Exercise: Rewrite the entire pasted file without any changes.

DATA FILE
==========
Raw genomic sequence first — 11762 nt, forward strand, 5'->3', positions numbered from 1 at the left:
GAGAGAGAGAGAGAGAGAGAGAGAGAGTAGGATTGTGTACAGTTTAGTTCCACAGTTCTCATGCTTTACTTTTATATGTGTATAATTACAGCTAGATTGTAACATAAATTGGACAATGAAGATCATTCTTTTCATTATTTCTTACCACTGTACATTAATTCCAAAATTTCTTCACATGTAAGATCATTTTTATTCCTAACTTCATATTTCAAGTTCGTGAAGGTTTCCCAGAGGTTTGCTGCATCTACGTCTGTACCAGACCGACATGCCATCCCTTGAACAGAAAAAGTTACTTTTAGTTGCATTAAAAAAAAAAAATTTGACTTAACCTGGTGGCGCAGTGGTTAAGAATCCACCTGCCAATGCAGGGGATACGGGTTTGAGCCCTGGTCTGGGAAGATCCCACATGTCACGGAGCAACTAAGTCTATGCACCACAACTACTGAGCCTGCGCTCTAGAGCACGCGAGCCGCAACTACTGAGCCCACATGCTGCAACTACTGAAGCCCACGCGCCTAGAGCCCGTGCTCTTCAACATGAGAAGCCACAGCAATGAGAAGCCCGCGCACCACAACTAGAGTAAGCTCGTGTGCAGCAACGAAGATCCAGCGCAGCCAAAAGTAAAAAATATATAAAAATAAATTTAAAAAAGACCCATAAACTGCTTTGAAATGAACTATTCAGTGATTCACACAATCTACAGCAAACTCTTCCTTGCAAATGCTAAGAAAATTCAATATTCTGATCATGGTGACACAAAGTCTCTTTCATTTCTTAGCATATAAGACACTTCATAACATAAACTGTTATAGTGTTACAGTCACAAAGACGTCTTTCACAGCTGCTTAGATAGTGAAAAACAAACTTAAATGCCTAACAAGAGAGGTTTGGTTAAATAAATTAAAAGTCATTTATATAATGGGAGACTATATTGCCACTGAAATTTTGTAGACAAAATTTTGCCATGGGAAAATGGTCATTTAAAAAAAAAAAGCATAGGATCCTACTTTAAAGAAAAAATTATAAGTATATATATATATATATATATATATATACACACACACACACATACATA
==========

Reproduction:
Raw genomic sequence first — 11762 nt, forward strand, 5'->3', positions numbered from 1 at the left:
GAGAGAGAGAGAGAGAGAGAGAGAGAGTAGGATTGTGTACAGTTTAGTTCCACAGTTCTCATGCTTTACTTTTATATGTGTATAATTACAGCTAGATTGTAACATAAATTGGACAATGAAGATCATTCTTTTCATTATTTCTTACCACTGTACATTAATTCCAAAATTTCTTCACATGTAAGATCATTTTTATTCCTAACTTCATATTTCAAGTTCGTGAAGGTTTCCCAGAGGTTTGCTGCATCTACGTCTGTACCAGACCGACATGCCATCCCTTGAACAGAAAAAGTTACTTTTAGTTGCATTAAAAAAAAAAAATTTGACTTAACCTGGTGGCGCAGTGGTTAAGAATCCACCTGCCAATGCAGGGGATACGGGTTTGAGCCCTGGTCTGGGAAGATCCCACATGTCACGGAGCAACTAAGTCTATGCACCACAACTACTGAGCCTGCGCTCTAGAGCACGCGAGCCGCAACTACTGAGCCCACATGCTGCAACTACTGAAGCCCACGCGCCTAGAGCCCGTGCTCTTCAACATGAGAAGCCACAGCAATGAGAAGCCCGCGCACCACAACTAGAGTAAGCTCGTGTGCAGCAACGAAGATCCAGCGCAGCCAAAAGTAAAAAATATATAAAAATAAATTTAAAAAAGACCCATAAACTGCTTTGAAATGAACTATTCAGTGATTCACACAATCTACAGCAAACTCTTCCTTGCAAATGCTAAGAAAATTCAATATTCTGATCATGGTGACACAAAGTCTCTTTCATTTCTTAGCATATAAGACACTTCATAACATAAACTGTTATAGTGTTACAGTCACAAAGACGTCTTTCACAGCTGCTTAGATAGTGAAAAACAAACTTAAATGCCTAACAAGAGAGGTTTGGTTAAATAAATTAAAAGTCATTTATATAATGGGAGACTATATTGCCACTGAAATTTTGTAGACAAAATTTTGCCATGGGAAAATGGTCATTTAAAAAAAAAAAGCATAGGATCCTACTTTAAAGAAAAAATTATAAGTATATATATATATATATATATATATATACACACACACACACATACATA